Many people don’t feel comfortable sharing their business with others.
Regardless of what “oversharers” do on social media, other people prefer to keep personal matters to themselves. This attitude may be a deliberate choice, a reflection of how they were raised, or perhaps a sign that they don’t trust other individuals to value their thoughts and emotions.
However, when a person enters an inpatient rehabilitation facility or outpatient services for substance abuse, there’s a strong chance group therapy is part of the treatment plan. If you’ve never experienced it, the thought of it may be intimidating, unnerving—and maybe even a little annoying. All these feelings are valid, but it’s unlikely you’ll be able to opt out of participating.
So knowing how group therapy usually works and what benefits you’ll get from it can help ease any apprehensions, and allow recognition of the fact that even if you have to step out of your comfort zone, there are other people willing to help you get to where you need to be.
The Group Therapy Process
Group therapy is often an effective method employed to help people with any number of disorders, including, but not limited to:
- Substance use
- Major depression
- Panic or anxiety issues
- PTSD, loss, and other trauma
- Anorexia, bulimia, and binge-eating
- Obsessive-compulsiveness and social anxiety
The American Psychological Association (APA) believes one of the core benefits of group therapy is a “common identity and a sense of shared purpose.” APA has dozens of studies that support the success of this concept. Interacting within a similar peer group guided by one or two professionals reduces “stigma, isolation, and feelings of alienation among members.” One researcher noted that “members can be agents of change for each other, as seeing others’ progress can help group members realize they, too, can cope and feel better.” There’s also an essential model of accountability mirrored by other members.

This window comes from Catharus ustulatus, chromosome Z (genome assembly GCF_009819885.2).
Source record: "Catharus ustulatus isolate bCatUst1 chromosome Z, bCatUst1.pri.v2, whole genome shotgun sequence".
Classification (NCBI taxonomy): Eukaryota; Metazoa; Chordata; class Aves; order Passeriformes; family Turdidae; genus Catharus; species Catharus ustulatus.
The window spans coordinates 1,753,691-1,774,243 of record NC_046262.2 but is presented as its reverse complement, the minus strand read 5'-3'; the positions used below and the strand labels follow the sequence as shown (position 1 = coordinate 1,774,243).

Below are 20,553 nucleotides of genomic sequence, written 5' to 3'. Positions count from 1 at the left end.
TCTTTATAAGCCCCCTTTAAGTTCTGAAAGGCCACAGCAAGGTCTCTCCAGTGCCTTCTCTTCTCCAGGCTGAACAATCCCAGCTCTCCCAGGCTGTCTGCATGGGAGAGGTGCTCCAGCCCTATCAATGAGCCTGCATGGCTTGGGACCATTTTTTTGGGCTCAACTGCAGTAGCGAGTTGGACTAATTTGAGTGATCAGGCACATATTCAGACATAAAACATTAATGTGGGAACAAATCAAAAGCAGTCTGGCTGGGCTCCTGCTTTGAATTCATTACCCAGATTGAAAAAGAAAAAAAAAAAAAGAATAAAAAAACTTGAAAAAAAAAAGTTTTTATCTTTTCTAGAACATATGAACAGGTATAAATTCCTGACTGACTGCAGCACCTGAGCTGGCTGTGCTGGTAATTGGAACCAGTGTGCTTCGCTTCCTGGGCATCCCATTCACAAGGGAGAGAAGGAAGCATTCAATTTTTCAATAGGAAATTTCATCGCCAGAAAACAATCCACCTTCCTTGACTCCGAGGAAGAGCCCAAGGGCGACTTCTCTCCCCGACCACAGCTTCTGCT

When we listen to other people’s triumphs and challenges, the APA notes, these stories help us learn new ideas, reinforce better coping skills, and frame our individual issues within a new perspective. Hearing other stories also opens us up to diversity: “People have different personalities and backgrounds, and they look at situations in different ways. By seeing how other people tackle problems and make positive changes, you can discover a whole range of strategies for facing your own concerns.”
Groups range in size, but the APA usually recommends approximately 5–15 patients at one time. Attendees often sit in chairs arranged in a circle to enable easier conversation, but some setups in outpatient centers are more like large living rooms with various types of seating.
Depending on the course of therapy, weekly or twice-weekly group sessions are held in conjunction with individualized therapy or stand-alone group encounters, and frequently meet for one to two hours.